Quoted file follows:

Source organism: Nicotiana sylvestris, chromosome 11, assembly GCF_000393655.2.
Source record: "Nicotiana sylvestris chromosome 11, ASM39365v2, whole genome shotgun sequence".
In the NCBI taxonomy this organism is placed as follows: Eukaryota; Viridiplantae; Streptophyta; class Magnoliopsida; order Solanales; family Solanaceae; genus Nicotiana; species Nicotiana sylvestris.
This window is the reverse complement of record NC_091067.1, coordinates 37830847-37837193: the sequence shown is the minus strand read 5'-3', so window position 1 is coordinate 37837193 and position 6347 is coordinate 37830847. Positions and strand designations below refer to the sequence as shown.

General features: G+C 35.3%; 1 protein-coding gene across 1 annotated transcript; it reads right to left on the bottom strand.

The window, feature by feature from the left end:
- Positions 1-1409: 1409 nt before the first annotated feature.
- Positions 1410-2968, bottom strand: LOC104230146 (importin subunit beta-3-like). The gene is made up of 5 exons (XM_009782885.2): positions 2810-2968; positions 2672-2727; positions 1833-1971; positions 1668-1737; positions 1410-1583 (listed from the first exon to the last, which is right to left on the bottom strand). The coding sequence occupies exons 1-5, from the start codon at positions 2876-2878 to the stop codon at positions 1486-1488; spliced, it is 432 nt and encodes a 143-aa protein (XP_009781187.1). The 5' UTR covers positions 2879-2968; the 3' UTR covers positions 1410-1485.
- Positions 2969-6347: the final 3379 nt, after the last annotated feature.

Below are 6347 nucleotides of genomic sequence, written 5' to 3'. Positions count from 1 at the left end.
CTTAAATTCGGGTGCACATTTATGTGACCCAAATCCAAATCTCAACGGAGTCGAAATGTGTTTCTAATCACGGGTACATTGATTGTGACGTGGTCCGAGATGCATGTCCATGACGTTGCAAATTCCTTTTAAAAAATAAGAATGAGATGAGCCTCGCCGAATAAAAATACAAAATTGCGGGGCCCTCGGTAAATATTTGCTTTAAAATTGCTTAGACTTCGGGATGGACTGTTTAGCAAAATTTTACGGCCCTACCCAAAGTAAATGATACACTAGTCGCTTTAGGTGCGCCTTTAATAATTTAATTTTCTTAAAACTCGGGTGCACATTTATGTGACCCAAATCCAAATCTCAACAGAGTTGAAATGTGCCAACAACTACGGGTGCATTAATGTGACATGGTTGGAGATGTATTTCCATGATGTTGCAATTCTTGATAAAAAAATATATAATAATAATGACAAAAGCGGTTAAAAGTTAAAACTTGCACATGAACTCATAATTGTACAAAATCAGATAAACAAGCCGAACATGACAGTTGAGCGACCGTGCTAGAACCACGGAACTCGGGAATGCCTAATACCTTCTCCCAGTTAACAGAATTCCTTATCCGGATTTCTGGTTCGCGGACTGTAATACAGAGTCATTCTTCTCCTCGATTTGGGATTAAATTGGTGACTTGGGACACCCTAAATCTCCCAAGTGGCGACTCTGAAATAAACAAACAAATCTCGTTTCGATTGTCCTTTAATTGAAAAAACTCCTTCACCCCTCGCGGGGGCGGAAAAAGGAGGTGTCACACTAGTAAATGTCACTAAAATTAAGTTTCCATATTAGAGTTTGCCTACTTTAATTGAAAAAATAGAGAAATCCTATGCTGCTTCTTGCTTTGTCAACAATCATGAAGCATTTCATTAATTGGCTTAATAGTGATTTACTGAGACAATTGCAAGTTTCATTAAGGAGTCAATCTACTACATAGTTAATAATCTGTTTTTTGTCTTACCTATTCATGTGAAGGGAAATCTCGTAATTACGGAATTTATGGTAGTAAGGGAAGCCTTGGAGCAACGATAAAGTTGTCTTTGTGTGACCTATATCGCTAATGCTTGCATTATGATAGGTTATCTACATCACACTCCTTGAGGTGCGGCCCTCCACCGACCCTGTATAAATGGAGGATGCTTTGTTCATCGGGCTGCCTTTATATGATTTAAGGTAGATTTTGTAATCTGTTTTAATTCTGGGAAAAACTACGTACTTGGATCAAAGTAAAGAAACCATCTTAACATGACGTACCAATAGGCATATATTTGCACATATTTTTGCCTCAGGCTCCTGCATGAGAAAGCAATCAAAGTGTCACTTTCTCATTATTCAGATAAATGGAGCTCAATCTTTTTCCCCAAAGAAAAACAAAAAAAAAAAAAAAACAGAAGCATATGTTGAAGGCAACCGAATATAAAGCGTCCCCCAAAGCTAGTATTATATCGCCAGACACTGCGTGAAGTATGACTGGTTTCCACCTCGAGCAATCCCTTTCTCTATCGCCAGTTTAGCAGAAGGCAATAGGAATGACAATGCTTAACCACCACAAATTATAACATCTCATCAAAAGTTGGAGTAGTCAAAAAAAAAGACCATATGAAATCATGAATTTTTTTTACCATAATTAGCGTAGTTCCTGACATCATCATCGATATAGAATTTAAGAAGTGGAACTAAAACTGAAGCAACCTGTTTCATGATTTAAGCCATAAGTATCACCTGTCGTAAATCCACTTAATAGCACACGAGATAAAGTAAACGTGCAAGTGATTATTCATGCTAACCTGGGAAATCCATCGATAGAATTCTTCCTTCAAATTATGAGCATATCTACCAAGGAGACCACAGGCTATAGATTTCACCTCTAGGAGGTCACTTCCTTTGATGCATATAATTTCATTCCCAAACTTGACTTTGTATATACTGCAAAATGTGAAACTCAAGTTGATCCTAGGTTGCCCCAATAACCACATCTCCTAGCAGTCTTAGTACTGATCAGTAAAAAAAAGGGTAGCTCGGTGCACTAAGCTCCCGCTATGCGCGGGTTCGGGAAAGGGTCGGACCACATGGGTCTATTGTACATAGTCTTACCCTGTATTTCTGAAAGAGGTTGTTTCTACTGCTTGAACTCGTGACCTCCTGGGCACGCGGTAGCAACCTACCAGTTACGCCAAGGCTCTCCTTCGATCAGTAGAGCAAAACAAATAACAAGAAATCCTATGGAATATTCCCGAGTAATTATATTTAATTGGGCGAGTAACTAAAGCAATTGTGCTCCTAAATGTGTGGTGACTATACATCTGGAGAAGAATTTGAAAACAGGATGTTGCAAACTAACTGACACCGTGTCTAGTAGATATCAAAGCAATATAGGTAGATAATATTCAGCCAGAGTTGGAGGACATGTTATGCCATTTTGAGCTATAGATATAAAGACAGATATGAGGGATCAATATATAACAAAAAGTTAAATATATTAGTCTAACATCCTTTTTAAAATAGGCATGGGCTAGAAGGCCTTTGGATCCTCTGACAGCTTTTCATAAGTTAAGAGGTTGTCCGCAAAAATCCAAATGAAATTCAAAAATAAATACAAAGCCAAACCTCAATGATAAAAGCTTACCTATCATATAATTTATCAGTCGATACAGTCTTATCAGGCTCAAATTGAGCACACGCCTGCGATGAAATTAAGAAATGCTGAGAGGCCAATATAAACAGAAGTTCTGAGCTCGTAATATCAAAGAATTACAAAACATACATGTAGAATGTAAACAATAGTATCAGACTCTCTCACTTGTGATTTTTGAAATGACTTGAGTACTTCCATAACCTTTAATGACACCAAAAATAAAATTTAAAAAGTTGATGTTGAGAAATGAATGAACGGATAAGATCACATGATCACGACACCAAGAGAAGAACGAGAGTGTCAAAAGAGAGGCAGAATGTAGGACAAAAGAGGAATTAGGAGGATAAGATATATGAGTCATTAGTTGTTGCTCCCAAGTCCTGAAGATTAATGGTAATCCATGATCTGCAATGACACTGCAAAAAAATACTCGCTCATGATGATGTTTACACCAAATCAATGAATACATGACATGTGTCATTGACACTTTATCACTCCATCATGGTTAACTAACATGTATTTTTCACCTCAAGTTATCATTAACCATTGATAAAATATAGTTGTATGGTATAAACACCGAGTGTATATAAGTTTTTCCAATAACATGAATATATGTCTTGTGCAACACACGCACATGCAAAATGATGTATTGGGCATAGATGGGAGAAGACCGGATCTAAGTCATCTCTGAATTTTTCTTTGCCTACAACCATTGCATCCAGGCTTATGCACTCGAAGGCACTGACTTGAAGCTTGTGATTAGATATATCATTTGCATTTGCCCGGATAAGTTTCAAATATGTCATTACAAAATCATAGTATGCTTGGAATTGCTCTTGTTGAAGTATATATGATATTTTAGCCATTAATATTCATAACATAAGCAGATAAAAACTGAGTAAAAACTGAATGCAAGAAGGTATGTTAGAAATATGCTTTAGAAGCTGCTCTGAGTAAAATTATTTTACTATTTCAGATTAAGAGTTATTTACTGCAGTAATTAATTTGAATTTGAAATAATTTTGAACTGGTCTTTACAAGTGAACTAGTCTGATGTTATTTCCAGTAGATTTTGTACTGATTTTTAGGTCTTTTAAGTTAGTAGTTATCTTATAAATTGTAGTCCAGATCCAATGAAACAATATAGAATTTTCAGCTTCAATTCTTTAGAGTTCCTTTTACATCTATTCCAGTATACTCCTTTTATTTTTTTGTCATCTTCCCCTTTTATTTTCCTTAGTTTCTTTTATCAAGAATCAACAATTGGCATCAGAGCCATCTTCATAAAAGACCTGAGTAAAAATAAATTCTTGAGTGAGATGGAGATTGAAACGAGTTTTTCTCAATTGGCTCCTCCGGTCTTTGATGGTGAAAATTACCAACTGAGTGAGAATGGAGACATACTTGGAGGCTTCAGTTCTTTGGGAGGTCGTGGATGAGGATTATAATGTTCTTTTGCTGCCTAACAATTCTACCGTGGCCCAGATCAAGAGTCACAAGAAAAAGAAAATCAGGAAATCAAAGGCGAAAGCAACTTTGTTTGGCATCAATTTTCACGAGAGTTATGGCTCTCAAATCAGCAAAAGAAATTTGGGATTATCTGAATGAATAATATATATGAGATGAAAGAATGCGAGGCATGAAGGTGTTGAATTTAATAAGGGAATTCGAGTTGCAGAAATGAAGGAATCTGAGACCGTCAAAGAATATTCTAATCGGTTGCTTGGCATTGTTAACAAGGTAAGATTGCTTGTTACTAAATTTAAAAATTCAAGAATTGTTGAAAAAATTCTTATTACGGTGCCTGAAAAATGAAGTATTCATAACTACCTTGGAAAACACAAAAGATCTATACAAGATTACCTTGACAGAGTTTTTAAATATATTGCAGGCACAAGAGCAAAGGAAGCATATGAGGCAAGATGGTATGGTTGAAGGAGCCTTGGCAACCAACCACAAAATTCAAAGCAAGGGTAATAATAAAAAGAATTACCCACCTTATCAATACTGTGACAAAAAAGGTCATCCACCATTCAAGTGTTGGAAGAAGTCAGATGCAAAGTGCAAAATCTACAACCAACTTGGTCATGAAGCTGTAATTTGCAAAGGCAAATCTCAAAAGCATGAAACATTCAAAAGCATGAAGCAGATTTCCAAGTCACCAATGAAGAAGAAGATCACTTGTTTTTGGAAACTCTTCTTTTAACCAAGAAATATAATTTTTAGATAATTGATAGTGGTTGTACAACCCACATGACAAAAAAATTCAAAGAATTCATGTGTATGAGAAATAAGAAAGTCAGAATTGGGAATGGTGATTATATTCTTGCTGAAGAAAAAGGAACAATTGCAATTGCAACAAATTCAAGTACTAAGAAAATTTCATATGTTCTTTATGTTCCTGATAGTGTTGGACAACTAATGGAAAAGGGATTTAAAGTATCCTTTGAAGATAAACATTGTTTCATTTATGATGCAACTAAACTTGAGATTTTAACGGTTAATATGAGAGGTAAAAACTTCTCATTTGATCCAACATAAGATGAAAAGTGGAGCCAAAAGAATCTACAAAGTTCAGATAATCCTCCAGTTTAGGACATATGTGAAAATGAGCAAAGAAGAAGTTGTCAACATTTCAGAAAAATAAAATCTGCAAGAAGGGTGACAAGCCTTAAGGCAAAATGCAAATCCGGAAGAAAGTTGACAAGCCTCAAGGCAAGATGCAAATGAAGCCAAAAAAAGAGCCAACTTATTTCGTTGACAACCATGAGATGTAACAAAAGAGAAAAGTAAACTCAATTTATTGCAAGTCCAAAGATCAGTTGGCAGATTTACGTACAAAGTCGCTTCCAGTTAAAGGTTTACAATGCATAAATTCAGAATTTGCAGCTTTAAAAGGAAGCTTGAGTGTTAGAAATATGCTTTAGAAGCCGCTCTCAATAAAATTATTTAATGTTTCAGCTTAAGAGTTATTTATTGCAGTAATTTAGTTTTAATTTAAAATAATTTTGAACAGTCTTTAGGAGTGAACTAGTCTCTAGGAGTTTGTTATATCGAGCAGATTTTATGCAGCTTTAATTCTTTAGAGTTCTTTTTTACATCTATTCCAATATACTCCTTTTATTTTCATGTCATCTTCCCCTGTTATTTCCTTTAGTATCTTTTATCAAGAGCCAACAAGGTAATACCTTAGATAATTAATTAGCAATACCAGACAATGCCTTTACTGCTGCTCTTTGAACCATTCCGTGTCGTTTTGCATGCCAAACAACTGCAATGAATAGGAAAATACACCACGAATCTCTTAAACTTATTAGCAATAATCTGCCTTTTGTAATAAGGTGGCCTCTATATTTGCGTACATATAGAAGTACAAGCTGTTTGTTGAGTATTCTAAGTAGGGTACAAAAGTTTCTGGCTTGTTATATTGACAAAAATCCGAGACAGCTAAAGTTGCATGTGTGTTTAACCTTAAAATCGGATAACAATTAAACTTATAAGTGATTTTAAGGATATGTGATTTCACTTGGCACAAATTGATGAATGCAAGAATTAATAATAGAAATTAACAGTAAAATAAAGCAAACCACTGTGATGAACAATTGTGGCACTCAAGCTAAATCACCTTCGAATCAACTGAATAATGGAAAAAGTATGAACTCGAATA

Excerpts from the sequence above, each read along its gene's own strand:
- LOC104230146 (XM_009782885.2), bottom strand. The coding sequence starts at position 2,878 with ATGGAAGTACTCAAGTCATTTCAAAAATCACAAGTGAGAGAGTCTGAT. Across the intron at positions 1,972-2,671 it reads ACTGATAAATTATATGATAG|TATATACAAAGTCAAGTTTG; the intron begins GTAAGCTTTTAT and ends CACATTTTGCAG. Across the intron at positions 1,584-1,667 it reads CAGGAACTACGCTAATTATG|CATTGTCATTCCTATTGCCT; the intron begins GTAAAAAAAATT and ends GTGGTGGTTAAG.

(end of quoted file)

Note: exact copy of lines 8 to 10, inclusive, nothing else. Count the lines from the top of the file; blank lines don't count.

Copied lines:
- Positions 1410-2968, bottom strand: LOC104230146 (importin subunit beta-3-like). The gene is made up of 5 exons (XM_009782885.2): positions 2810-2968; positions 2672-2727; positions 1833-1971; positions 1668-1737; positions 1410-1583 (listed from the first exon to the last, which is right to left on the bottom strand). The coding sequence occupies exons 1-5, from the start codon at positions 2876-2878 to the stop codon at positions 1486-1488; spliced, it is 432 nt and encodes a 143-aa protein (XP_009781187.1). The 5' UTR covers positions 2879-2968; the 3' UTR covers positions 1410-1485.
- Positions 2969-6347: the final 3379 nt, after the last annotated feature.

Below are 6347 nucleotides of genomic sequence, written 5' to 3'. Positions count from 1 at the left end.